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China Africa bonds

- Wits University

China not interested in being a new colonial power but seeks to develop win-win partnerships in Africa.

Consensus among panellists that China is Africa's true partner in development

China’s Ambassador to South Africa Lin Songtian has lashed back at critics who paint China as the new colonial power draining Africa of its resources and trapping governments with unaffordable megaprojects. 

“Some people and countries in the West are fearful to see China supporting Africa to achieve independence politically and economically. As a result, they will never cease fabricating stories of so-called Chinese neo-colonialism, debt trap or lack of investment transparency,” he said.

Songtian was a panellist at a conference which sought to unpack the Belt and Road Initiative (BRI), an inter-regional connectivity drive by the Chinese government involving infrastructure development and investments in countries in Europe, Asia and Africa to link China and the world via maritime and terrestrial trade corridors. Hosted by the Wits Journalism China Africa Reporting Project, the conference also focused on how South Africa can connect with the BRI bringing with it the much desired job creation, interconnectivity in the region and trade.

To date, 113 countries and 29 international organisations have signed the BRI cooperation documents with China. 

Read Songtian's speech.

The general view among panellists was that China has good intentions and can help to unlock Africa's potential.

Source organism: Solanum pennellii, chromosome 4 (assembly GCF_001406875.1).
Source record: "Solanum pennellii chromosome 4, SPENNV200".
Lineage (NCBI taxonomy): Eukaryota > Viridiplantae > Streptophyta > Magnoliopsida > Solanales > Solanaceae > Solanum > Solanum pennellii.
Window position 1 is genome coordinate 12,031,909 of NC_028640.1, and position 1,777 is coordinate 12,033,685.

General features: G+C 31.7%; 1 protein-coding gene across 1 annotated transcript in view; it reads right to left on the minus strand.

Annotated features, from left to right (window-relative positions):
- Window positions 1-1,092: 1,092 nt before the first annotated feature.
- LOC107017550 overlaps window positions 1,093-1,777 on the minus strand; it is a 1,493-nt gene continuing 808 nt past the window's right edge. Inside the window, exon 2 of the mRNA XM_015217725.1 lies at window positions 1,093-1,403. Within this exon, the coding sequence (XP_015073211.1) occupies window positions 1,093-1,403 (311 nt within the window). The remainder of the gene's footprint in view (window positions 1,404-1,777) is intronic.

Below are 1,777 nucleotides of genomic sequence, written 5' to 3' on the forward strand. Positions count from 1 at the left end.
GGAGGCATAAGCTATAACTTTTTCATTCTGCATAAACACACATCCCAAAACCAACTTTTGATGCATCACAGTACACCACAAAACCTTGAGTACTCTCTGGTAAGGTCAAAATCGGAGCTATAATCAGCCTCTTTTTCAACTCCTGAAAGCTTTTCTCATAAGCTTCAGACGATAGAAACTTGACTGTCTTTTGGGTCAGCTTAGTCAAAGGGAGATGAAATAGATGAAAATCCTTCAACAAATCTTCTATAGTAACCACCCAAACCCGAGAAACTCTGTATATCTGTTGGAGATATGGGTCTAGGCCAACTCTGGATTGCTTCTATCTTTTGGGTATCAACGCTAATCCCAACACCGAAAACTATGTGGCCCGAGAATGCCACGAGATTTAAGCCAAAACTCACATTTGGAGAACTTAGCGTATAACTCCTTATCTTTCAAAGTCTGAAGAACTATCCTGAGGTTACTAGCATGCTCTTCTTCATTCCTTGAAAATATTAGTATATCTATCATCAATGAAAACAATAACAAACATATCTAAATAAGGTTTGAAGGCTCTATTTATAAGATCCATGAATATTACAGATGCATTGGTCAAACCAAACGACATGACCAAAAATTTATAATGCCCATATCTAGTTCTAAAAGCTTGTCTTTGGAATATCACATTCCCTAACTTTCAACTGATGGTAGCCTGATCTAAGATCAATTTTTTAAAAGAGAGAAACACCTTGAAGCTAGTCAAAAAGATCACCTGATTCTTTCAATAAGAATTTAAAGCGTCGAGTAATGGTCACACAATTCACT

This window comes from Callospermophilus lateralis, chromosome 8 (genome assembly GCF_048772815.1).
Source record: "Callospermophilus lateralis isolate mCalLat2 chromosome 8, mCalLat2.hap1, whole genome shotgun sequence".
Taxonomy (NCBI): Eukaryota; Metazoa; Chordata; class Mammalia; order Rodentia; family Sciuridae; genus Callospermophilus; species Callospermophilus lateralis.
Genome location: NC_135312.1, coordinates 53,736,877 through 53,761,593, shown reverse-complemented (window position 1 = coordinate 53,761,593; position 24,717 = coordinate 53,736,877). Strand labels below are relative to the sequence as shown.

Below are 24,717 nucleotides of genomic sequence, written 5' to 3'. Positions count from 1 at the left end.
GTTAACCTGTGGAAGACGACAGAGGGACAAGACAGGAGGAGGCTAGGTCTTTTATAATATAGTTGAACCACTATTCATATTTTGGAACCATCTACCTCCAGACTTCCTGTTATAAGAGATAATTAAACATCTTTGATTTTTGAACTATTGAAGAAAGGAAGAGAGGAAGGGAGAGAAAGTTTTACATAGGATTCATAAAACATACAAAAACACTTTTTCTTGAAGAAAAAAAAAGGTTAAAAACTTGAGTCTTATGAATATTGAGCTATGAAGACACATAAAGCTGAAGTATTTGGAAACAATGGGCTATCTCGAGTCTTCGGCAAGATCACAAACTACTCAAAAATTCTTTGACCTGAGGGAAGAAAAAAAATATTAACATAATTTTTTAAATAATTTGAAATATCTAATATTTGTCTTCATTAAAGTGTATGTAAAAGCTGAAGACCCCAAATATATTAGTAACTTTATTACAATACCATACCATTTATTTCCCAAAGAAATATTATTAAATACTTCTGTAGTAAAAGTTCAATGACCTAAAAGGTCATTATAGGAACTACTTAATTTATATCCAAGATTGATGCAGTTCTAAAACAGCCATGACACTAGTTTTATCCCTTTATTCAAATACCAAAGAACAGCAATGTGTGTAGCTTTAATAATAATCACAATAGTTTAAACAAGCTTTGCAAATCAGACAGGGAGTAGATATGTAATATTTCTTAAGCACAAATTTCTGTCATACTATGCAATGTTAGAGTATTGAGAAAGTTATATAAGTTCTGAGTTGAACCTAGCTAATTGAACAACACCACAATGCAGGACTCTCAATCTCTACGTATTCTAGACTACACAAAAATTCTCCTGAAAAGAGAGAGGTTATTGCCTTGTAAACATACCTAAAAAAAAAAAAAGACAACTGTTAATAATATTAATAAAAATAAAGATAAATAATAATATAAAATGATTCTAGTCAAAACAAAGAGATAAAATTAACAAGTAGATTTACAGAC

China is Africa's best development partner according to Wits International Relations Professor Garth Shelton. 

China has experience in large scale projects and has managed to uplift millions of its citizens out of poverty, Shelton. 

Parliamentary House Chairperson of Committees, Oversight and ICT Cedrick Frolick held the same view citiing the long history between China and Africa. The BRI presented Africa, South Africa with a chance to strenghen people to people contact. 

Frolick advied that South Africa needs to draw lesson from Ethopia and Kenya who are already reaping the benefits of the BRI. 

Ecological and environmental issues must be considered before South Africa undertakes any BRI projects, advised Frolick.

In his opening remarks Wits Vice-Chancellor upheld the view that was nothing sinister about China wanting an interest in its investment. 

"All countries have an agenda".

"Why shouldn't China advance its own agenda if it is putting billions out into world. We need to ensure there's a coincidence in interest between Africa's agenda and China's," Habib.

The rise and role of China in development should be welcomed because history has taught us that "in a world with a single superpower, the developing world tends to lose out", said Habib.